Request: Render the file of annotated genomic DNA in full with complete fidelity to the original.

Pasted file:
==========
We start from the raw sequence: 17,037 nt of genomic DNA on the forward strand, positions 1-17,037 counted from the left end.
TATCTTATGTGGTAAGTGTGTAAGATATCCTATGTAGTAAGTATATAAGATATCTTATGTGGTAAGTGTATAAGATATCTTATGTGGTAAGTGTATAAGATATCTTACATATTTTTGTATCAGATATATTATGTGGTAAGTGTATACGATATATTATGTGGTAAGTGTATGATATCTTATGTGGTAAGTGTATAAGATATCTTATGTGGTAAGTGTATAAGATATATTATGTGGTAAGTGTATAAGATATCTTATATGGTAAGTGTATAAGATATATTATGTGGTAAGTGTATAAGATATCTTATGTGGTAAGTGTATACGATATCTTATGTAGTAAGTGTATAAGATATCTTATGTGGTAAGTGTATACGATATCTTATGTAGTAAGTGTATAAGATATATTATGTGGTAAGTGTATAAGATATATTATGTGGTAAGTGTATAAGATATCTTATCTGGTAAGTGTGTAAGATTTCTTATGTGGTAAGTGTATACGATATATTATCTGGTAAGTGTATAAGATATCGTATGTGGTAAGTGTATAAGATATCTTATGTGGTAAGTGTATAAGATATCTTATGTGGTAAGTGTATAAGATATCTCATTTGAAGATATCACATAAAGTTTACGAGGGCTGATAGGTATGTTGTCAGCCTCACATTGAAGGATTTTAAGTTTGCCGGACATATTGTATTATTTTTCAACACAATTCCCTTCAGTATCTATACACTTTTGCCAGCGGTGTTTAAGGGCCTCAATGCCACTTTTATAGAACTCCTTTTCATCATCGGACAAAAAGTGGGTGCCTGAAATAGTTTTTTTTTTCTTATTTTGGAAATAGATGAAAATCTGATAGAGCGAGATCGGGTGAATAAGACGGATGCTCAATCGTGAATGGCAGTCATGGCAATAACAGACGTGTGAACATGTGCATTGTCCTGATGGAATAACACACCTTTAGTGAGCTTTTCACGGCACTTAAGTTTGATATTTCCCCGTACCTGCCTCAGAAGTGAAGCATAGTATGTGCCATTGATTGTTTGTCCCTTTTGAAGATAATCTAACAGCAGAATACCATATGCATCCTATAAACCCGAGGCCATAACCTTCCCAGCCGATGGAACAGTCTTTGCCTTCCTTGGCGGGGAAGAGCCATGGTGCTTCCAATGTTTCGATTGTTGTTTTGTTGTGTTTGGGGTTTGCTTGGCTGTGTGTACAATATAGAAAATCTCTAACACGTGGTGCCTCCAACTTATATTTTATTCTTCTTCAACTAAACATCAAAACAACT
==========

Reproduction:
We start from the raw sequence: 17,037 nt of genomic DNA on the forward strand, positions 1-17,037 counted from the left end.
TATCTTATGTGGTAAGTGTGTAAGATATCCTATGTAGTAAGTATATAAGATATCTTATGTGGTAAGTGTATAAGATATCTTATGTGGTAAGTGTATAAGATATCTTACATATTTTTGTATCAGATATATTATGTGGTAAGTGTATACGATATATTATGTGGTAAGTGTATGATATCTTATGTGGTAAGTGTATAAGATATCTTATGTGGTAAGTGTATAAGATATATTATGTGGTAAGTGTATAAGATATCTTATATGGTAAGTGTATAAGATATATTATGTGGTAAGTGTATAAGATATCTTATGTGGTAAGTGTATACGATATCTTATGTAGTAAGTGTATAAGATATCTTATGTGGTAAGTGTATACGATATCTTATGTAGTAAGTGTATAAGATATATTATGTGGTAAGTGTATAAGATATATTATGTGGTAAGTGTATAAGATATCTTATCTGGTAAGTGTGTAAGATTTCTTATGTGGTAAGTGTATACGATATATTATCTGGTAAGTGTATAAGATATCGTATGTGGTAAGTGTATAAGATATCTTATGTGGTAAGTGTATAAGATATCTTATGTGGTAAGTGTATAAGATATCTCATTTGAAGATATCACATAAAGTTTACGAGGGCTGATAGGTATGTTGTCAGCCTCACATTGAAGGATTTTAAGTTTGCCGGACATATTGTATTATTTTTCAACACAATTCCCTTCAGTATCTATACACTTTTGCCAGCGGTGTTTAAGGGCCTCAATGCCACTTTTATAGAACTCCTTTTCATCATCGGACAAAAAGTGGGTGCCTGAAATAGTTTTTTTTTTCTTATTTTGGAAATAGATGAAAATCTGATAGAGCGAGATCGGGTGAATAAGACGGATGCTCAATCGTGAATGGCAGTCATGGCAATAACAGACGTGTGAACATGTGCATTGTCCTGATGGAATAACACACCTTTAGTGAGCTTTTCACGGCACTTAAGTTTGATATTTCCCCGTACCTGCCTCAGAAGTGAAGCATAGTATGTGCCATTGATTGTTTGTCCCTTTTGAAGATAATCTAACAGCAGAATACCATATGCATCCTATAAACCCGAGGCCATAACCTTCCCAGCCGATGGAACAGTCTTTGCCTTCCTTGGCGGGGAAGAGCCATGGTGCTTCCAATGTTTCGATTGTTGTTTTGTTGTGTTTGGGGTTTGCTTGGCTGTGTGTACAATATAGAAAATCTCTAACACGTGGTGCCTCCAACTTATATTTTATTCTTCTTCAACTAAACATCAAAACAACT